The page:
Take, for example, the steps a mobile game development team I recently visited goes through for a release every few months:
- Merge the development branches
- Fix the merge-caused bugs
- Optimize, polish and debug for release quality
- Send to QA
- QA does their regression tests
- If bugs are found, return to step 3
- If quality is good, submit
- If the submission is rejected, return to step 3 to fix it
This took a lot of time! As a result, the team could only release major features several times a year, often behind those of their competitors who captured many of their impatient players.
Continuous delivery is a series of practices that ensures your code and assets can be rapidly and safely released to players by delivering every change to a production-like environment and ensuring that the game functions as expected through painstaking automated testing.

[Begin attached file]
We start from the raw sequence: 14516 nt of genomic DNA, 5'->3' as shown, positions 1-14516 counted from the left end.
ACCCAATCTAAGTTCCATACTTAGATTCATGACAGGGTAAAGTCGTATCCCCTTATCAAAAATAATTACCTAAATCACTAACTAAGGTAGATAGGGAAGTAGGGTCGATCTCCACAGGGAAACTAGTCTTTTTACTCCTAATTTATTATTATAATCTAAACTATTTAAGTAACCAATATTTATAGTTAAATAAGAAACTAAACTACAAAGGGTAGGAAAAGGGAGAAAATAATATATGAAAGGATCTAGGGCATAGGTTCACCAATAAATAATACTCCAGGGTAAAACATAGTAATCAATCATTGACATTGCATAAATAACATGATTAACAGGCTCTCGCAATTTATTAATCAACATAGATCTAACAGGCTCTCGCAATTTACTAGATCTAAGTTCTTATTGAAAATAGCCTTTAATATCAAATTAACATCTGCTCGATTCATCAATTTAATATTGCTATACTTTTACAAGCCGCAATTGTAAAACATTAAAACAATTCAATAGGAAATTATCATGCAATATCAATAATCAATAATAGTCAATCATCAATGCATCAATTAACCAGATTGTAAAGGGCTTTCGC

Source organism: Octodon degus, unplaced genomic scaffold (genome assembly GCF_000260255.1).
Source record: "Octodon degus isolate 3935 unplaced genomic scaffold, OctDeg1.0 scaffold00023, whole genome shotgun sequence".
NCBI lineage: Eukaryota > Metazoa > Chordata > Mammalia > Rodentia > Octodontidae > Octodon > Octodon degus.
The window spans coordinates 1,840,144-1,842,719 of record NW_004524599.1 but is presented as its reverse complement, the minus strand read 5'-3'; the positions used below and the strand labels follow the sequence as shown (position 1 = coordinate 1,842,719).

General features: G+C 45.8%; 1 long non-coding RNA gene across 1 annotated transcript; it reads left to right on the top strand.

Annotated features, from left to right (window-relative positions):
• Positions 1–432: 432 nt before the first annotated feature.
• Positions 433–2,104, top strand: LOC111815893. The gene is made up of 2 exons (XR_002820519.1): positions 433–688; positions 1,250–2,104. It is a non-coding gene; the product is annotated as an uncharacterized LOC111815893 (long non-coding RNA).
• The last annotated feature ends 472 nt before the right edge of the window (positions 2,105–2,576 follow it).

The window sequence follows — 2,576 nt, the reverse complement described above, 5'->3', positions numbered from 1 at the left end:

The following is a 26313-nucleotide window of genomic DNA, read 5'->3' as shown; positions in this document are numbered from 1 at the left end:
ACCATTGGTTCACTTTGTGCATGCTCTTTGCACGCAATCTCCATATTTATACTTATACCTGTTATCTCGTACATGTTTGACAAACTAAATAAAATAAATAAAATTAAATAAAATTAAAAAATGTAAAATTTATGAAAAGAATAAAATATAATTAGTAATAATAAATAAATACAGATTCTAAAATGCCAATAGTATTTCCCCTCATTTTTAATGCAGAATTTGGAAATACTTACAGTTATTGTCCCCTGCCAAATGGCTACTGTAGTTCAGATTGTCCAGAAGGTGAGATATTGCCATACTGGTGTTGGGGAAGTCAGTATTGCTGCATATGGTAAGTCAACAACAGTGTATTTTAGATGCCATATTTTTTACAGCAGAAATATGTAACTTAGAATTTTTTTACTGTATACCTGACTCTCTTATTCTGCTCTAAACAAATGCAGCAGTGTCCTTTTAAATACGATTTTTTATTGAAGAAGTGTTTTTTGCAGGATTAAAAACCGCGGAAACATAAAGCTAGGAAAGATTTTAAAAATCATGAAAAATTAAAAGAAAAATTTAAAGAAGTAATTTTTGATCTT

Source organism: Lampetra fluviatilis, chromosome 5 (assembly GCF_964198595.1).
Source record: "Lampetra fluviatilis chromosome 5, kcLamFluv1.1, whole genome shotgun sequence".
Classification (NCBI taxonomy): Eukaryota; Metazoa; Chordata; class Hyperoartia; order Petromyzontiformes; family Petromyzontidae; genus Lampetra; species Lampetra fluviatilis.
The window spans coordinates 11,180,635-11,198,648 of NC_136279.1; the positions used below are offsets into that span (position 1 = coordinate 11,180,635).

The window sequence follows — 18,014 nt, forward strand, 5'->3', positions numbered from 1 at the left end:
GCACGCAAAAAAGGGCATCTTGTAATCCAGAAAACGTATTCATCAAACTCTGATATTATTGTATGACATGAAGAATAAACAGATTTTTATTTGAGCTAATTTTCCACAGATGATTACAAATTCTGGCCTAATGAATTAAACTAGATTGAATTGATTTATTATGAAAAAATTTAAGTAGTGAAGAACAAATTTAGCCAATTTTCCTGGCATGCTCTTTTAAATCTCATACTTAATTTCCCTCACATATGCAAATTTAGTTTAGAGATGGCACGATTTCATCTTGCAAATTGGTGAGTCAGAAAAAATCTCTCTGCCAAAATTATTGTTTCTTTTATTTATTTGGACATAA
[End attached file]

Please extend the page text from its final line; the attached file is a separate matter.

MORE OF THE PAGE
As more games move to more continuous delivery, tools and practices for supporting the ability to deploy with less hassle become more valuable. Examples are:
- Feature toggles
- Continuous integration
- Unit testing
- Automated gameplay testing
- Blessed build indicators
- Form a stability team
- Integrate QA
Most of theses practices can be found in my latest book Gear Up!